What's your favourite Batmobile? If you answered the Tumbler, the thick, bulky and brutally functional supercar/tank hybrid from Christopher Nolan's Dark Knight trilogy, then I'm afraid you're just plain wrong. The Tumbler had a place within Nolan's universe, with its thudding logic dictated by the inevitable and rather joyless collision of immovable objects, but looking back through the history of Batman's garage it's an unsightly addition - a tool fit for a soldier rather than a vigilante, a guardian, a silent predator.
Can it ever really compare to the impossible sleekness of the Batmobile that starred in Tim Burton's Batman films, its swooping art deco lines a vision of lethal beauty, while its central turbine recalled the pioneering years of aviation? Or even the 60s futurism of the vehicle Adam West drove, those iconic sculpted panels managing to look somehow less fantastical than the Lincoln Futura concept car the design was built upon.
So poor Rocksteady's already off on the wrong foot with the foundation of Arkham Knight's Batmobile, a thundering mass of military might that takes its inspiration from the weaponised wedge-like design of the Tumbler, before blunting the nose somewhat so that the whole thing looks like a giant Flymo. It's strange, really, given how the studio's Arkham series has always struck an enviable balance, revelling in the excess of Batman while keeping the solemn, straight face at the character's core -and crafting a more satisfying spin on Bob Kane and Bill Finger's creation than Nolan's film universe in the process.
And Batmobile aside, this has never been truer than in Arkham Knight, a dazzling summer blockbuster that serves up big dumb thrills while managing to be incredibly smart in how it delivers them. Its Gotham is a delight, the open world playground that Batman deserves and the one its players need to fully live out the fantasy of being the Dark Knight. In fact, the Batmobile feels like its only real misstep.
It's certainly not a disaster - purposeful and combative, the way it smashes through the city and all of that splintering street furniture can be hugely satisfying - yet in a game where everything is so finely tuned towards making you occupy the cowl of Gotham's hero it can feel like something of a disappointment.
Only some of that comes through the execution. Light and springy in its handling, it can feel a little too insubstantial as you send it fishtailing around the curving streets of a Gotham that, at ground level, has been made to resemble a marble run so as to accommodate it. in those first few hours behind the wheel it's a gadget that lacks the precision you find elsewhere in Batman's arsenal: its eagerness to please results in oversteering when you were perhaps anticipating something far heavier that would require real force to take into a corner.
Its responsiveness does not quite join up with the weightiness of the visuals, and so instead of empowering the player and making you feel that intoxicating blend of ninja and detective, driving the Batmobile often renders you a lethal clutz, smashing through brickwork and bones and mounting kerbs not because you're a vigilante and that's just how you roll, but because your handling is surprisingly buttery. While you crave the orchestrated, cinematic fireworks of Burnout, what you initially get is the freeform chaos of Wrecked.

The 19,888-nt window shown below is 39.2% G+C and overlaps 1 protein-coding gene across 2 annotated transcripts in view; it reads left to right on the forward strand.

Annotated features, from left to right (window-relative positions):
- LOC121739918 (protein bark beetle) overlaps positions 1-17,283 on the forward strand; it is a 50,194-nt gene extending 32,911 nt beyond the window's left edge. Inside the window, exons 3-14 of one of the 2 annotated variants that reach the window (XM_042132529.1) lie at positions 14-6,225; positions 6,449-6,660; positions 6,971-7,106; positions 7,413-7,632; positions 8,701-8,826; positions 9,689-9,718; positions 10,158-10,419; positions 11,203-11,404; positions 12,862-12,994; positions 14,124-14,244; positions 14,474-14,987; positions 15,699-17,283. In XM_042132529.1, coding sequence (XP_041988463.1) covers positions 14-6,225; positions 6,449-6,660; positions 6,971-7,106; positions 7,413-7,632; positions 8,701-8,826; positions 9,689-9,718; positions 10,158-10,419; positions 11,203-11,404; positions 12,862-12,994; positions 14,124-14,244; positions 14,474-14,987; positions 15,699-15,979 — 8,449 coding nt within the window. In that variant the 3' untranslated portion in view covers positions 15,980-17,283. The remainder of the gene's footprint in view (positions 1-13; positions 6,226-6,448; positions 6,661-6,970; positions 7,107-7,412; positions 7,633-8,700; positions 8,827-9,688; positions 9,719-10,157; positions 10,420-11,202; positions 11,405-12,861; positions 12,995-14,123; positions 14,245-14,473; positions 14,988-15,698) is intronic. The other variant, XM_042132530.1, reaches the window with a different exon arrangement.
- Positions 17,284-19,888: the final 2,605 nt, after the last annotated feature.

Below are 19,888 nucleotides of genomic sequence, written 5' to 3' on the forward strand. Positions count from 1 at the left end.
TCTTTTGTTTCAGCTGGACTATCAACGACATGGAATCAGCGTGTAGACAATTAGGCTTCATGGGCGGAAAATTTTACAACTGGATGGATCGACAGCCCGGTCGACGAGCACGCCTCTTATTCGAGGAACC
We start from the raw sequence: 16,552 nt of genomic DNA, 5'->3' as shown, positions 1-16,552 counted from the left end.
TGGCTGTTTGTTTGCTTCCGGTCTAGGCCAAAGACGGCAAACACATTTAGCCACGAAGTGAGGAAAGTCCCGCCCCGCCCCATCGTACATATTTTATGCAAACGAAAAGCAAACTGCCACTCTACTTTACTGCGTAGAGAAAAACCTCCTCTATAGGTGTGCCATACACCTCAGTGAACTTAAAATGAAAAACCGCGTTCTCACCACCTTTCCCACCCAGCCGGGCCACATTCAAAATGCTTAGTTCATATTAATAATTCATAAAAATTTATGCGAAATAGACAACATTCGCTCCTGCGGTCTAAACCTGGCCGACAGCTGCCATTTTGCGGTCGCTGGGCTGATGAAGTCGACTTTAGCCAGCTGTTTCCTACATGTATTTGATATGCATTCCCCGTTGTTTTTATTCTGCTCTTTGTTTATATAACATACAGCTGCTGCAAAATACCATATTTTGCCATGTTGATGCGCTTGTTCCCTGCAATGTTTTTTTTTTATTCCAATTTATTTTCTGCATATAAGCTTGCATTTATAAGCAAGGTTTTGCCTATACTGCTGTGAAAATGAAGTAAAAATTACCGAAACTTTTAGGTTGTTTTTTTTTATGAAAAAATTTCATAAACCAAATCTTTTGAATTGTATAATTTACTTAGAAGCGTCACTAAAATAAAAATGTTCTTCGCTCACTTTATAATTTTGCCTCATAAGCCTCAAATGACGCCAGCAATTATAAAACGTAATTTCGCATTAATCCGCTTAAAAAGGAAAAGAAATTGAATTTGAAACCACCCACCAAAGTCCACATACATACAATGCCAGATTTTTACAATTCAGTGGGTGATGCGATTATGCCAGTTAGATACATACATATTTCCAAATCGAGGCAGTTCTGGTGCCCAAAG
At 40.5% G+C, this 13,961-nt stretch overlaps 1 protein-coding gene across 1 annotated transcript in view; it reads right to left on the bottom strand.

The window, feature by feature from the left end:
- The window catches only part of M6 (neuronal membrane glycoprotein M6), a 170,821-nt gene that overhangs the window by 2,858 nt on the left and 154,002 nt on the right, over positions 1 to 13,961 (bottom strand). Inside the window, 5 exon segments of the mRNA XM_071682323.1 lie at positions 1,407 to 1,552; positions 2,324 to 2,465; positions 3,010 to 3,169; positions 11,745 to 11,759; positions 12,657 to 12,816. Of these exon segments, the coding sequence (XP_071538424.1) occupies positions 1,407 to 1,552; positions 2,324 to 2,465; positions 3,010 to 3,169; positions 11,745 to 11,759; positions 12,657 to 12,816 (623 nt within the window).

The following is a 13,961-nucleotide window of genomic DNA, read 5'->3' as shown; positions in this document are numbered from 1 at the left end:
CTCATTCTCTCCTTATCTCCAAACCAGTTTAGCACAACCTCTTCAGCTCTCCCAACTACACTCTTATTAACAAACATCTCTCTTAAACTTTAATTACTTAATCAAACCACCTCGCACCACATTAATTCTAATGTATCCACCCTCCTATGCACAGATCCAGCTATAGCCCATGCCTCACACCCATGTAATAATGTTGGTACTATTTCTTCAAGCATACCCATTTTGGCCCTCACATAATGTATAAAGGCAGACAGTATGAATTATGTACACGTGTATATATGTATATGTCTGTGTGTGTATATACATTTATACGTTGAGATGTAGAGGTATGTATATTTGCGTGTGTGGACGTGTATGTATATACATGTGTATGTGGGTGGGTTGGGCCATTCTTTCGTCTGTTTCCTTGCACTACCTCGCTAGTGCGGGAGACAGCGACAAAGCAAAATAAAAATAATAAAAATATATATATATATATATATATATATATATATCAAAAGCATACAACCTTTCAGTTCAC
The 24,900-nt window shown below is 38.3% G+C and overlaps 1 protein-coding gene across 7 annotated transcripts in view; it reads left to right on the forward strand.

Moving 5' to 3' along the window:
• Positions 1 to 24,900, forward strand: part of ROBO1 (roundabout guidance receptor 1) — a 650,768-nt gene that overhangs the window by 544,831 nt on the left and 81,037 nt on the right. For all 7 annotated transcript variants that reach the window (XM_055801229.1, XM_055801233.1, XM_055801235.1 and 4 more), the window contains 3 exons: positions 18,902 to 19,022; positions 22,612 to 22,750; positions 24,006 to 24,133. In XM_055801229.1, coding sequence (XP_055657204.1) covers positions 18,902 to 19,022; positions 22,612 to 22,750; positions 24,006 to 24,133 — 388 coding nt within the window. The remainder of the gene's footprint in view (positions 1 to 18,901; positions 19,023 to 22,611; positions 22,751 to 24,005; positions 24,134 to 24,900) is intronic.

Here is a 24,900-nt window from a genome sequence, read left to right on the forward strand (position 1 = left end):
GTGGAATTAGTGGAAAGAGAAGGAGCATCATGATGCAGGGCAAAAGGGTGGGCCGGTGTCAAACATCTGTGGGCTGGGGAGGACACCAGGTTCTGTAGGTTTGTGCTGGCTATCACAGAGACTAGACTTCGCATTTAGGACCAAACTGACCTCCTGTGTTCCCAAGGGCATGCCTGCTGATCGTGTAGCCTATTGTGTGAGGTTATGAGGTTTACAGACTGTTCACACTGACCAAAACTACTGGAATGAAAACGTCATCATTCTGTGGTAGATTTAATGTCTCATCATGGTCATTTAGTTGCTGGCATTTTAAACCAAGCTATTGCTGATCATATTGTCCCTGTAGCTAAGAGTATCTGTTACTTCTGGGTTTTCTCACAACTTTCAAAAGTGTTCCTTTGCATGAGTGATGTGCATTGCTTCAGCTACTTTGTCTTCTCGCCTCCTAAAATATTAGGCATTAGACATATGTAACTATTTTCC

Some of it's in the concept, which often boils down to a matter of taste. Taking its cues from the Tumbler is understandable, given what Arkham Knight intends it for - a blunt weapon of force and might - but there's actually more - or perhaps less - to Nolan's machine than Rocksteady is allowing for. Yes, on some levels the Tumbler is a tank, but it's primarily a snowplough: a straightahead tool that Batman uses to knock garbage trucks out of the way and ratchet the family sedan into the sky. The moment you add a gun turret to that, and allow for a crab-like flicking of the wheels that permits strafing, you have something like a Frankenstein's monster taking shape in the garage, or, in keeping with Arkham's psychological themes, a car with a split personality.
it's a bit of a shame Rocksteady didn't look towards its own past for inspiration. The Batmobile made a non-playable appearance way back in Arkham Asylum, and good lord was it much prettier then: with its long, sloping front end matched with an imposing sense of purpose, it found somewhere beautiful between Michael Keaton's machine and the impractically, brilliantly proportioned take of the animated series. Perhaps Arkham Knight's Batmobile's biggest sin, however, is in its anonymous rear-end, which you're going to spend a long time staring at.
Here, ironically, is where the Tumbler matched the Burton Batmobile in design brilliance, those brutally thick columns of tires stacked on either side of a flaming exhaust revealing a machine that was lost in its own love for forward momentum. Rocksteady, meanwhile, has opted for a people-carrier: a row of rollercoaster-styled buckled prisoner seating that is covered by a bulbous swell that invokes the plated carapace of a waddling beetle. Rear-ends should have purpose, they should spit fire and belch - and on a car - and they should have a character of their own. Think of the squat menace of Burnout's vehicles, all spitting blue flame in your face, or the aspirational Prancing Horse that sits on the grille of OutRun's Ferrari. Arkham Knight's Batmobile, on the other hand, is a forgettable bug.
Does it detract from the brilliance of Arkham Knight, and from what's emerging as one of the best games in what's fast turning out to be a stellar year for the medium? Not significantly, and if it's a real concern then Warner Bros has, of course, a solution: a new skin for those who've pre-ordered with select retailers. Don't like the car? You should see my other one.